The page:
The core of Skibo's new book is Chapters 3 through 5, in which he considers three types of use-alteration traces associated with pottery function: sooting and carbonization, attrition, and residue. In the third chapter, "Sooting and Carbonization" (pp. 64-114, 20 figures in black-and-white and 10 in color), focuses on the deposition of external soot and internal carbonization but begins with a review of the Kalinga ethnoarchaeological project research on these topics. The author provides a very interesting, thoughtful discussion on the principles of external sooting, defines "soot," soot patches, and relationships of fire temperatures and distance from cooking fire, and modes of cooking, He also provides a case study on Late Archaic pottery and exterior sooting before moving to a characterization of the principles of internal carbonization, mode of cooking and related factors. A case study on the origins of pottery on the Colorado Plateau precedes a discussion on recording external and internal carbonization on prehistoric collections, documenting use carbonization and sooting patterns on whole vessels and sherds, recording use-alteration traces on sherds, "trickery" (fire clouds many mimic soothing), and drawing inferences about cooking activities.
Chapter 4, "Attrition" (pp. 115-159, 22 monochrome figures) begins with defining and identifying ceramic attrition and the Northern Tucson Basin Project. Skibo details use-attrition in terms of abrasive and nonabrasive processes, and differentiates marks and patches --the latter implies repetitive activities. Using a Kalinga case study, he examines use-attrition on exterior bases, lower exterior sides, mid-exterior sides, upper exterior sides, rims, interior rim and neck, upper interior sides, mid-interior sides, and lower interior sides and bases. Other case studies are included: Griffiths and Bray on Mimbres Black-on-White pottery from the American Southwest, Hardin and Mills (2000) on Zuni ceramics, López Varela et al (2002) on Sherds as Tools, and McGovern et al. (2004) on Alcohol Fermentation. Skibo also references John Arthur's work on the Gamo of Ethiopia, calling Living with Pottery: Ethnoarchaeology among the Gamo of Southwest Ethiopia (2006) and "instant classic in ceramic ethnoarchaeology. (p. 155), reviewed in Society for Archaeological sciences Bulletin 31(1):19-21 (2008) by Charles Kolb. Skibo also considers recording attritional traces on prehistoric pottery and recommends that traces be recorded as batches of sherds are processed. Chapter 5, "Residue" (pp. 161-189, 3 black-and-white figures, 1 table), is co-authored by Mary Malainey. The authors review data on fatty acid ratios for a variety of foods (following Skibo 1992:92-97) and the work of Evershed et al. (1990) as well as Malainey et al (1999). Approaches to lipid residue analysis, sample selection, processing techniques using gas chromatography, and lipid residues are documented. Issues about diagenesis and compound-specific stable isotope analysis are characterized through GC-C-IRMS and the value of IR and Raman spectroscopy are detailed. Four case studies are presented: : Origins of pottery in the Upper Great Lakes , Late Prehistoric pottery function from Western Canada, finding evidence of maize processing in North American Mississippian sites, and the origins of pottery in southeastern Arizona. As a "final recommendation," Skibo states that "the first and probably the most important recommendation is that we must do our best to understand the life history of the sherds being tested" (p. 183) and as a "concluding comment" reminds us that "archaeological reconstruction and explanation is not easy, and it gets progressively more difficult as we continually try to extract more information from the archaeological record to piece together past lives. Pottery is in some ways the ideal artifact..." (p. 185). The volume concludes with "References" and a detailed "Index (pp. 191-192) two-column index incorporating proper nouns and topics.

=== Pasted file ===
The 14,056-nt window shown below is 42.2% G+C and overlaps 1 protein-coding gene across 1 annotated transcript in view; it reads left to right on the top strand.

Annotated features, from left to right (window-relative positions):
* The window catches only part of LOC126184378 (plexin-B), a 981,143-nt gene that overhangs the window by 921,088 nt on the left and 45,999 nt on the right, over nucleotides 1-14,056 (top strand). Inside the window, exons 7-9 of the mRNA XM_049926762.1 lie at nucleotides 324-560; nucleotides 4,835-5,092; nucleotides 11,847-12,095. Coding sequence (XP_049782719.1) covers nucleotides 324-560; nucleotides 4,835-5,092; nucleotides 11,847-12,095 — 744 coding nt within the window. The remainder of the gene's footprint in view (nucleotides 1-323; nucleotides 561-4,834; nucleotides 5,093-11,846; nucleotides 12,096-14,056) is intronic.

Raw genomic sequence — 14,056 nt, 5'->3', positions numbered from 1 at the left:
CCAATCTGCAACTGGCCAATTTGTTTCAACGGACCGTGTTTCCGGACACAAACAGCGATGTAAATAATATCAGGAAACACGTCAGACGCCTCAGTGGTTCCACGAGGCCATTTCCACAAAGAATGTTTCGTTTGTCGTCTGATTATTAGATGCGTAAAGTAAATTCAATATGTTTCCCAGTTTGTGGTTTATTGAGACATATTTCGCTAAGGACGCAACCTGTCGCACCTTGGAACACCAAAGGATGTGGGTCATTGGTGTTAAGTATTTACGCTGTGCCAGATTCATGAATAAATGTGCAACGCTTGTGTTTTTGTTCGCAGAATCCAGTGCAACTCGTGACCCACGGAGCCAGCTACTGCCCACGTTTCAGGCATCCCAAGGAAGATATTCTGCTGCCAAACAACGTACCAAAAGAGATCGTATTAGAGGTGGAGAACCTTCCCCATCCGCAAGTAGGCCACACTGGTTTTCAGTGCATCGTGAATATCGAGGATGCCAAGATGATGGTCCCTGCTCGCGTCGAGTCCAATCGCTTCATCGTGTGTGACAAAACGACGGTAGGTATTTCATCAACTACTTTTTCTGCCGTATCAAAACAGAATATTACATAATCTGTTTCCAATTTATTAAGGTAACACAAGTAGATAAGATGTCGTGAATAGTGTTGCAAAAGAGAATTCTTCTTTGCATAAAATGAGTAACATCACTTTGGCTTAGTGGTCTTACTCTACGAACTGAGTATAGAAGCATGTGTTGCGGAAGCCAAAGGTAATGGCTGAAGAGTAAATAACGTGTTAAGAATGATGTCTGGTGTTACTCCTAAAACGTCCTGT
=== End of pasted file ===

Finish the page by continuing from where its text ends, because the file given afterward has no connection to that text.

This is a splendid reassessment of pottery function and valuable to all who attempt to understand the life histories of sherds and pots. We are grateful that Skibo has taken the time to reflect upon studies over the past two decades and provide us with a thoughtful and compelling discussion on an important topic. Skibo acknowledges the influence of Michael Schiffer in his own research and writing and the reader will observe the long collaboration between Schiffer and Skibo in helping use better understand ceramic materials.
This review appeared in different form in the Society for Archaeological Sciences Bulletin 35(4):28-30 (2012).
Both of Jim Skibo's books are available from Amazon.com.